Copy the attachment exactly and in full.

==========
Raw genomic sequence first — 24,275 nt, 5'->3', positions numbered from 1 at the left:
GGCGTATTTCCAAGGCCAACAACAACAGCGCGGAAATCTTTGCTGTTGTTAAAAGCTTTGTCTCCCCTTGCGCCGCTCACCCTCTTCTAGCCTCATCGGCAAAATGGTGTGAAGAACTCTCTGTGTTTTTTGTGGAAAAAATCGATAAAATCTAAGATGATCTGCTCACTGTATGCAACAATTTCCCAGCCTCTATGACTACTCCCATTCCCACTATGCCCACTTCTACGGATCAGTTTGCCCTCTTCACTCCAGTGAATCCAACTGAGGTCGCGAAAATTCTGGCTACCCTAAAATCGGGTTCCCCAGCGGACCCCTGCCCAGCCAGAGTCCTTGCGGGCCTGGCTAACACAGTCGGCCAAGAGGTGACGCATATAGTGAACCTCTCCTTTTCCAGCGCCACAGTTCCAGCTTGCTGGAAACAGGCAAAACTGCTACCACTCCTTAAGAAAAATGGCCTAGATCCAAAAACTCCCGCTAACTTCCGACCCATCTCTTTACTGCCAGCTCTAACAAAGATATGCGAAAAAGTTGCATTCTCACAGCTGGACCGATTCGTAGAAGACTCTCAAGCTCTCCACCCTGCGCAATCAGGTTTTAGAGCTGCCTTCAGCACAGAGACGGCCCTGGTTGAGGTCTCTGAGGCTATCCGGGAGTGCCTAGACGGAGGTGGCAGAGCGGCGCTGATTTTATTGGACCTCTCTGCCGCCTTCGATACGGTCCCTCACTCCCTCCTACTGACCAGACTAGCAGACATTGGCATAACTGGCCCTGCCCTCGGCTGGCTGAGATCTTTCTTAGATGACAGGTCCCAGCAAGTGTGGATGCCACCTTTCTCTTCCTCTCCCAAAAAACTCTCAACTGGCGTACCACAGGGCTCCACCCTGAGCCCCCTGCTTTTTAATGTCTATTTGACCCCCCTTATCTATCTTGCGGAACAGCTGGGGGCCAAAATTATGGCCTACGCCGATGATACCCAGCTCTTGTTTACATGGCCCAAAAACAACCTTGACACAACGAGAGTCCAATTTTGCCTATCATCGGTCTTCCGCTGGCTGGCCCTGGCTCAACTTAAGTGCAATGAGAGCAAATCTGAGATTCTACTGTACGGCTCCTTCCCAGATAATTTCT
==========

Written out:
Raw genomic sequence first — 24,275 nt, 5'->3', positions numbered from 1 at the left:
GGCGTATTTCCAAGGCCAACAACAACAGCGCGGAAATCTTTGCTGTTGTTAAAAGCTTTGTCTCCCCTTGCGCCGCTCACCCTCTTCTAGCCTCATCGGCAAAATGGTGTGAAGAACTCTCTGTGTTTTTTGTGGAAAAAATCGATAAAATCTAAGATGATCTGCTCACTGTATGCAACAATTTCCCAGCCTCTATGACTACTCCCATTCCCACTATGCCCACTTCTACGGATCAGTTTGCCCTCTTCACTCCAGTGAATCCAACTGAGGTCGCGAAAATTCTGGCTACCCTAAAATCGGGTTCCCCAGCGGACCCCTGCCCAGCCAGAGTCCTTGCGGGCCTGGCTAACACAGTCGGCCAAGAGGTGACGCATATAGTGAACCTCTCCTTTTCCAGCGCCACAGTTCCAGCTTGCTGGAAACAGGCAAAACTGCTACCACTCCTTAAGAAAAATGGCCTAGATCCAAAAACTCCCGCTAACTTCCGACCCATCTCTTTACTGCCAGCTCTAACAAAGATATGCGAAAAAGTTGCATTCTCACAGCTGGACCGATTCGTAGAAGACTCTCAAGCTCTCCACCCTGCGCAATCAGGTTTTAGAGCTGCCTTCAGCACAGAGACGGCCCTGGTTGAGGTCTCTGAGGCTATCCGGGAGTGCCTAGACGGAGGTGGCAGAGCGGCGCTGATTTTATTGGACCTCTCTGCCGCCTTCGATACGGTCCCTCACTCCCTCCTACTGACCAGACTAGCAGACATTGGCATAACTGGCCCTGCCCTCGGCTGGCTGAGATCTTTCTTAGATGACAGGTCCCAGCAAGTGTGGATGCCACCTTTCTCTTCCTCTCCCAAAAAACTCTCAACTGGCGTACCACAGGGCTCCACCCTGAGCCCCCTGCTTTTTAATGTCTATTTGACCCCCCTTATCTATCTTGCGGAACAGCTGGGGGCCAAAATTATGGCCTACGCCGATGATACCCAGCTCTTGTTTACATGGCCCAAAAACAACCTTGACACAACGAGAGTCCAATTTTGCCTATCATCGGTCTTCCGCTGGCTGGCCCTGGCTCAACTTAAGTGCAATGAGAGCAAATCTGAGATTCTACTGTACGGCTCCTTCCCAGATAATTTCT